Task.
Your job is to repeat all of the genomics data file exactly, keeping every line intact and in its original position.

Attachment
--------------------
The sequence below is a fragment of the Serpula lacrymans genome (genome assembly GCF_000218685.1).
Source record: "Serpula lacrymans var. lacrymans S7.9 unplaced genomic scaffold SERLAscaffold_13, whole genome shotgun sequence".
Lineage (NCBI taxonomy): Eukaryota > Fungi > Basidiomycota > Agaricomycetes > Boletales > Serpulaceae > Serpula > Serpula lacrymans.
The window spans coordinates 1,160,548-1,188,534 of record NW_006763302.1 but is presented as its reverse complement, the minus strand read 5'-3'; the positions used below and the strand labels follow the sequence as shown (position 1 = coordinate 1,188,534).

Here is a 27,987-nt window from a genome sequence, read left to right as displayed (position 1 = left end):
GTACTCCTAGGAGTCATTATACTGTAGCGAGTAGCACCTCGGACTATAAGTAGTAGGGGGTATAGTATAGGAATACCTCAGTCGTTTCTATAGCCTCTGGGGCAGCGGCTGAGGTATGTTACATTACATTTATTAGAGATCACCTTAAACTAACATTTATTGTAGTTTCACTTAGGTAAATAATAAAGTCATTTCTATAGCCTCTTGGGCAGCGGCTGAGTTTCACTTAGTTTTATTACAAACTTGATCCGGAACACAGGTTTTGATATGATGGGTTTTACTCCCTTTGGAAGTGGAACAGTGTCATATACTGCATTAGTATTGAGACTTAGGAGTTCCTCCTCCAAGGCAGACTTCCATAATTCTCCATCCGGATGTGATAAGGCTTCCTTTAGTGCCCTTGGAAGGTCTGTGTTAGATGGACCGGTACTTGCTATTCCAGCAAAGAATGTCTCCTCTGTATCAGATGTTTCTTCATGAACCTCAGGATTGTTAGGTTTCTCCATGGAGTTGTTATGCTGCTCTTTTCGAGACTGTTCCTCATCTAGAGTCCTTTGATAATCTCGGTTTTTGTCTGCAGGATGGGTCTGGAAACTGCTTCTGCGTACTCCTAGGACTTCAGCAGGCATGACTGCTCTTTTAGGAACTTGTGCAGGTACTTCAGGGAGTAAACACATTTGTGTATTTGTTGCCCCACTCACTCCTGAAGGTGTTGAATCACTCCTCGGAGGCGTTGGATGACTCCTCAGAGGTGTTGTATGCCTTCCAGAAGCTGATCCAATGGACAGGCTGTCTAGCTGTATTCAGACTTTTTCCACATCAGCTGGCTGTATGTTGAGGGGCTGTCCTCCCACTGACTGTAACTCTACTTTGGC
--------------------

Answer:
The sequence below is a fragment of the Serpula lacrymans genome (genome assembly GCF_000218685.1).
Source record: "Serpula lacrymans var. lacrymans S7.9 unplaced genomic scaffold SERLAscaffold_13, whole genome shotgun sequence".
Lineage (NCBI taxonomy): Eukaryota > Fungi > Basidiomycota > Agaricomycetes > Boletales > Serpulaceae > Serpula > Serpula lacrymans.
The window spans coordinates 1,160,548-1,188,534 of record NW_006763302.1 but is presented as its reverse complement, the minus strand read 5'-3'; the positions used below and the strand labels follow the sequence as shown (position 1 = coordinate 1,188,534).

Here is a 27,987-nt window from a genome sequence, read left to right as displayed (position 1 = left end):
GTACTCCTAGGAGTCATTATACTGTAGCGAGTAGCACCTCGGACTATAAGTAGTAGGGGGTATAGTATAGGAATACCTCAGTCGTTTCTATAGCCTCTGGGGCAGCGGCTGAGGTATGTTACATTACATTTATTAGAGATCACCTTAAACTAACATTTATTGTAGTTTCACTTAGGTAAATAATAAAGTCATTTCTATAGCCTCTTGGGCAGCGGCTGAGTTTCACTTAGTTTTATTACAAACTTGATCCGGAACACAGGTTTTGATATGATGGGTTTTACTCCCTTTGGAAGTGGAACAGTGTCATATACTGCATTAGTATTGAGACTTAGGAGTTCCTCCTCCAAGGCAGACTTCCATAATTCTCCATCCGGATGTGATAAGGCTTCCTTTAGTGCCCTTGGAAGGTCTGTGTTAGATGGACCGGTACTTGCTATTCCAGCAAAGAATGTCTCCTCTGTATCAGATGTTTCTTCATGAACCTCAGGATTGTTAGGTTTCTCCATGGAGTTGTTATGCTGCTCTTTTCGAGACTGTTCCTCATCTAGAGTCCTTTGATAATCTCGGTTTTTGTCTGCAGGATGGGTCTGGAAACTGCTTCTGCGTACTCCTAGGACTTCAGCAGGCATGACTGCTCTTTTAGGAACTTGTGCAGGTACTTCAGGGAGTAAACACATTTGTGTATTTGTTGCCCCACTCACTCCTGAAGGTGTTGAATCACTCCTCGGAGGCGTTGGATGACTCCTCAGAGGTGTTGTATGCCTTCCAGAAGCTGATCCAATGGACAGGCTGTCTAGCTGTATTCAGACTTTTTCCACATCAGCTGGCTGTATGTTGAGGGGCTGTCCTCCCACTGACTGTAACTCTACTTTGGC